President Obama signed into law the Consolidated Appropriations Act on December 18, 2015, which among other things delayed the effective date of the Cadillac tax on high-cost employer sponsored health plans from 2018 to 2020.
The Affordable Care Act (ACA) imposed a 40 percent excise tax (commonly known as the Cadillac tax) on employer sponsored “excess benefits.” For purposes of determining “excess benefits,” all employer sponsored health plans must be aggregated, including not only insured and self-insured group health plans but also most wellness programs, FSAs, employer and employee pre-tax contributions to HSAs, HRAs, on-site medical clinics, executive physical programs, retiree health coverage, and other specified types of coverage. If the aggregated coverage exceeds specified thresholds, Cadillac taxes must be paid on the amount that exceeds the thresholds. The thresholds are currently $10,200 for self-only coverage and $27,500 for family coverage. These thresholds will be updated before the tax takes effect in 2020 and indexed for inflation in the years that follow.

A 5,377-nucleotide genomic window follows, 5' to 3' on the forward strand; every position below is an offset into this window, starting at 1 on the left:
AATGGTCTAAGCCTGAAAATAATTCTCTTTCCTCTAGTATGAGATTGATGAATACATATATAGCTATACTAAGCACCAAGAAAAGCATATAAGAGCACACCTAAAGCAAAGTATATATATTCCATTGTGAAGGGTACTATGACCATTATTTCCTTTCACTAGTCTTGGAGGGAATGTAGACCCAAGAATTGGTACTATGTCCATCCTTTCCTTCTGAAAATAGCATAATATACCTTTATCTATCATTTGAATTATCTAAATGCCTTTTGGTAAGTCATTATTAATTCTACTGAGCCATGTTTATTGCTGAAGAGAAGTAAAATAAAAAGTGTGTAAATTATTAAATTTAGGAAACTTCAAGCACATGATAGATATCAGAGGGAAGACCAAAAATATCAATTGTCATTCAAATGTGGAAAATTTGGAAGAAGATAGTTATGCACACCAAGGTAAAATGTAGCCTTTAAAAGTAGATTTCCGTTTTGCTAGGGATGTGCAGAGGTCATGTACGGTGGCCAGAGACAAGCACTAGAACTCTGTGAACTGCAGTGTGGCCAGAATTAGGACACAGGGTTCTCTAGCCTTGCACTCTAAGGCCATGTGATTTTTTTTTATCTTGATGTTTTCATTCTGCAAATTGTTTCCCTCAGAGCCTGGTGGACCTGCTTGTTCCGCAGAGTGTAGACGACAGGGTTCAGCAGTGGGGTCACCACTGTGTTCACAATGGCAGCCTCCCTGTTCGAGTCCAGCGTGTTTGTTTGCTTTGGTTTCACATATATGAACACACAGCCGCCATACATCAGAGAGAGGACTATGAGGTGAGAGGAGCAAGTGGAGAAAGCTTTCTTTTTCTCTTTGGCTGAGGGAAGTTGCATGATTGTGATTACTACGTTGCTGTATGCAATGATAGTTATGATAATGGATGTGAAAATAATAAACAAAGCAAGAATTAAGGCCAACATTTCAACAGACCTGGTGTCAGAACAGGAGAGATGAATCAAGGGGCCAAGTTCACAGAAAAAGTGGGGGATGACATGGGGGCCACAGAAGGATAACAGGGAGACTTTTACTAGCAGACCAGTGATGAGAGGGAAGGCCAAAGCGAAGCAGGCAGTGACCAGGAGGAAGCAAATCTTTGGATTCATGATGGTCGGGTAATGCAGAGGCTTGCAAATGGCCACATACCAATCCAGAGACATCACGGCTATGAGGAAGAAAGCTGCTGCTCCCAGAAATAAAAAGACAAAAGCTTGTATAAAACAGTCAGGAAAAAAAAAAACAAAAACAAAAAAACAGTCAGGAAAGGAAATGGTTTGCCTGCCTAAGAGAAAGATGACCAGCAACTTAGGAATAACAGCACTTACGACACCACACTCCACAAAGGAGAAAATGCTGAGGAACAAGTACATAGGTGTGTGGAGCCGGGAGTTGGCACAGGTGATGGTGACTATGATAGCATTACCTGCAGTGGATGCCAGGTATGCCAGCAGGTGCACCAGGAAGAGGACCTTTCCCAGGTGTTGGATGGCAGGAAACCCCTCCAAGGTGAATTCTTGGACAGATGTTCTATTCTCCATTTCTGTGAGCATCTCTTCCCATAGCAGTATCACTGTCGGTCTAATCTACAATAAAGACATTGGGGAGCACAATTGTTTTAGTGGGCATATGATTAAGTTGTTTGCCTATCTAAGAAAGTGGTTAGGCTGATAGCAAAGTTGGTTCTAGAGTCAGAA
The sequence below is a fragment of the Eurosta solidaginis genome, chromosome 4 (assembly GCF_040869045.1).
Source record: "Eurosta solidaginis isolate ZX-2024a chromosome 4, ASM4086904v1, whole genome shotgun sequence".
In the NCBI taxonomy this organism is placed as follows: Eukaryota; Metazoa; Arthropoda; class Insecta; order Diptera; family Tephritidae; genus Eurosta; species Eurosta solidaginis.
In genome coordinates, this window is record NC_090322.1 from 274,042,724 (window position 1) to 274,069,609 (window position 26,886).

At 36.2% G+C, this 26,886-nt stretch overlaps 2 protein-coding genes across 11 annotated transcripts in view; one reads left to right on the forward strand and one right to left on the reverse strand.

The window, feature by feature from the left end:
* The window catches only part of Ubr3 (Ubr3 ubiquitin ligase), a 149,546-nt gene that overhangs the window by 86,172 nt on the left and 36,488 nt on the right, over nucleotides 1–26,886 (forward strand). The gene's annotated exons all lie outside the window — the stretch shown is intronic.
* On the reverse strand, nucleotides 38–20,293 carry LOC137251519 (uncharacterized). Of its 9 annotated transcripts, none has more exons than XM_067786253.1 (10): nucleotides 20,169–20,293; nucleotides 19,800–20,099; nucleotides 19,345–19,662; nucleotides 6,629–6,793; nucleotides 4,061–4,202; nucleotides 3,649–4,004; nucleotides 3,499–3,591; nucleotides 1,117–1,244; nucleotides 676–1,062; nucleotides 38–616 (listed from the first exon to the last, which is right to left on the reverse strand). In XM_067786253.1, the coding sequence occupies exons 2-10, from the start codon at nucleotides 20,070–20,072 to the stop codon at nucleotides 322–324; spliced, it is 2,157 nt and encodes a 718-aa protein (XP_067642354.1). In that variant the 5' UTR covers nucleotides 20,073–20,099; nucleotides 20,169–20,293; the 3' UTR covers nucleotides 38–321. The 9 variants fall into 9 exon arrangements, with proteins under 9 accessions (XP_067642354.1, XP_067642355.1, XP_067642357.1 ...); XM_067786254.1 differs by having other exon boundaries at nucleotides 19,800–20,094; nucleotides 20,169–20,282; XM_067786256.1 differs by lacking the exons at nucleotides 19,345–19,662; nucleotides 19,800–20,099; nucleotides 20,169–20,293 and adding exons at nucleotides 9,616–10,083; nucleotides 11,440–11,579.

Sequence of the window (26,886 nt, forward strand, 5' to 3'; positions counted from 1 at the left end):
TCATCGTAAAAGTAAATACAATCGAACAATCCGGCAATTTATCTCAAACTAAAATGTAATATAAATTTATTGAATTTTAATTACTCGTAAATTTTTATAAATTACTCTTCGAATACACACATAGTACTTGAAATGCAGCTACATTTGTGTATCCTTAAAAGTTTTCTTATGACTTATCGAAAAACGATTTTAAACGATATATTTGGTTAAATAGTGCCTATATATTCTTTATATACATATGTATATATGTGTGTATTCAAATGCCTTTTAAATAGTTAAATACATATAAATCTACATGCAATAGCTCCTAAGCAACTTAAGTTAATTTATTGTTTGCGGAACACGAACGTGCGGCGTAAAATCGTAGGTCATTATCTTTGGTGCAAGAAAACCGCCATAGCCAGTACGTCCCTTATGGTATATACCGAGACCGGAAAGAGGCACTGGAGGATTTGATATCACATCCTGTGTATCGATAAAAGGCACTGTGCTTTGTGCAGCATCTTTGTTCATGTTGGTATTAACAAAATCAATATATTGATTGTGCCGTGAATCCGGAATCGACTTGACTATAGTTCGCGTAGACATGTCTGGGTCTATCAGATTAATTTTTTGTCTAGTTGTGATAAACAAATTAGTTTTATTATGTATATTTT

Another important change is that the Consolidated Appropriations Act made the Cadillac taxes when paid deductible for federal tax purposes. Before, the taxes were not deductible.
Although the delay and making the Cadillac tax deductible are great news, the Cadillac tax continues to be of considerable concern in that some employers may decide to reduce the value of the health benefits they currently provide employees in order to avoid paying the taxes. Making the taxes deductible could help mitigate some of this concern, however.